We constantly use our computers and smart phones. But when we sell, throw out, or recycle old ones, many of us think we know how to remove all the personal information that's stored on them. It turns out we're wrong.
"Countless times I hear customers come in and say, 'My whole life is on this', and that's true."
That's what an expert said at Direct Computer in Perrysburg, talking about computers and smart phones. More and more of our personal information is on our devices.
Is our information at risk when we trade in, sell, recycle, or throw them out?
As a test, we brought WTOL anchor Jenna Lee's broken computer to Direct Computer. Even though the computer wouldn't turn on, technician Dan Smith was able to quickly take out her hard drive and access some of her personal information.
As he scanned her hard drive, he was able to say, "her name is Jenna. She does have her bills on here. This is basically her history right here." He even found her personal e-mail account.
And all that information is easily found on your phones as well.
The projected number of cell phone users in 2016 shows that the issue of taking care of your personal information will become more and more crucial to protect your information.
Think of it this way: Putting your stuff in the trash and emptying the trash is like throwing away the table of contents to a book, but all the chapters and information are still there. People don't just have to worry about their information staying on a broken computer. Many of us think we know how to wipe off our hard drives, but we're wrong.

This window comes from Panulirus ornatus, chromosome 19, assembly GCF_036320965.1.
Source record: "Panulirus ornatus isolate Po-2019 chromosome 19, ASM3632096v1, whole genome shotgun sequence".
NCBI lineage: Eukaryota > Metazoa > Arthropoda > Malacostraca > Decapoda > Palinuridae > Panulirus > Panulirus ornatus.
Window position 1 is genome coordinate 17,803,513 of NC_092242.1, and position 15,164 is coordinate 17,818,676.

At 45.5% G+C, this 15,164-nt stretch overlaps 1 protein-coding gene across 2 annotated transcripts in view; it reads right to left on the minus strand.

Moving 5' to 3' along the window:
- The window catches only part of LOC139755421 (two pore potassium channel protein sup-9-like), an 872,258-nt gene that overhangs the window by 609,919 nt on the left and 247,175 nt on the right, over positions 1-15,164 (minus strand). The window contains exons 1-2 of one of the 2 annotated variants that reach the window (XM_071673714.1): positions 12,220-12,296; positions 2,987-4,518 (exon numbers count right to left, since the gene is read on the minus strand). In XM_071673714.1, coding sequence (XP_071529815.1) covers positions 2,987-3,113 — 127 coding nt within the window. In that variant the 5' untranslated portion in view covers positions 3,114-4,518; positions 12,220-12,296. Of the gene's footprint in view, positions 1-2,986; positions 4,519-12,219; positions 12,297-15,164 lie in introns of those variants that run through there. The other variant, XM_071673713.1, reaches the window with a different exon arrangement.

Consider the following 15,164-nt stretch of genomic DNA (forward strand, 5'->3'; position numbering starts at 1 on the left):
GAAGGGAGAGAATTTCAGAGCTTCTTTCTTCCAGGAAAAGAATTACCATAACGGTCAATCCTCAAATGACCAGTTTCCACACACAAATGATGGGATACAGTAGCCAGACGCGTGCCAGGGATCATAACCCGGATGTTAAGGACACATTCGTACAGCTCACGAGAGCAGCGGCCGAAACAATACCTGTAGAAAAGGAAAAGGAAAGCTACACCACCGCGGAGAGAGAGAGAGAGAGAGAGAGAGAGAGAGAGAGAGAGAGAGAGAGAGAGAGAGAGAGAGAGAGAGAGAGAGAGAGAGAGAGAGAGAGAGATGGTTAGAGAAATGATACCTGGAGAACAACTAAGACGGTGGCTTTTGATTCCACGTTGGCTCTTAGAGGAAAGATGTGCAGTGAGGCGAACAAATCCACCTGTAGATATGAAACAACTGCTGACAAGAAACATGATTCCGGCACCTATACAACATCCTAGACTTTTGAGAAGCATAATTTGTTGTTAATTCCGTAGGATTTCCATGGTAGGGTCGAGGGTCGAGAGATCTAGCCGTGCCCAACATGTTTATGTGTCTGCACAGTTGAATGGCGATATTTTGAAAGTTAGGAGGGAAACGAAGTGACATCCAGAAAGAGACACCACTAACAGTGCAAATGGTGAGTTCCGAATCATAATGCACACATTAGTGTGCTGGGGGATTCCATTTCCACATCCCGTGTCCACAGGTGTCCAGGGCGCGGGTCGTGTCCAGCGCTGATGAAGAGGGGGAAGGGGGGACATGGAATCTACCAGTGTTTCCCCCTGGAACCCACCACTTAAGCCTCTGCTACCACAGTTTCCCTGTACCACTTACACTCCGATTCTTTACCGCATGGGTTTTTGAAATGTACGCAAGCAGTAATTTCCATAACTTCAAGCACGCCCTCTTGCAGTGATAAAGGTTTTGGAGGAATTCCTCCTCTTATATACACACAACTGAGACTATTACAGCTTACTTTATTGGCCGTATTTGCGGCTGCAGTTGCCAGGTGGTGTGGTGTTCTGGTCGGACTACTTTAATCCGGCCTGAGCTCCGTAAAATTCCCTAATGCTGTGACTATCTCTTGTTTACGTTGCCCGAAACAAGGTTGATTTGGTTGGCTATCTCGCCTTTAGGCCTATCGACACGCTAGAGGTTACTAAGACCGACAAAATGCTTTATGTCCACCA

"They think that by deleting the information, and putting it in the recycling bin, and emptying the recycling bin, that the information is gone. But really it's not. It's still there," says Smith.
So how easy is it for someone with good computer skills and bad intentions to get ahold of some of your personal information?
"If you haven't properly destroyed the data it's extremely easy. I could probably have it within 10 to 15 minutes," explains Smith.
So what can you do to make sure the chapters to your life are truly gone? With phones, the technician says it's actually simple.
"Take the SD card out of the device because that will hold all of your personal data. You'll ensure that none of your personal information will be given to the next person," suggests Smith.
With your computer hard drive, there are a couple options. You can:
Recycling computers and phones is another way people say goodbye to old technology. Roger Grieve works at AIM E-cycling, and says there are some recycling companies in our area that put your devices at risk.
"The people that think they're doing the right thing might actually harm themselves if they're not sending their materials to the right place. There are places right here in northwest Ohio where those controls are not maintained and that's unfortunate," says Grieve.
How do you know that a recycling company will protect your privacy? The company needs an R2 certification, which means it does make sure people's information isn't up for grabs. Grieve says that's not an easy certification to get, and took his company about a year to obtain, costing around $20,000.
The bottom line is it's important to make sure when you part with your devices, your personal information doesn't go with that technology.
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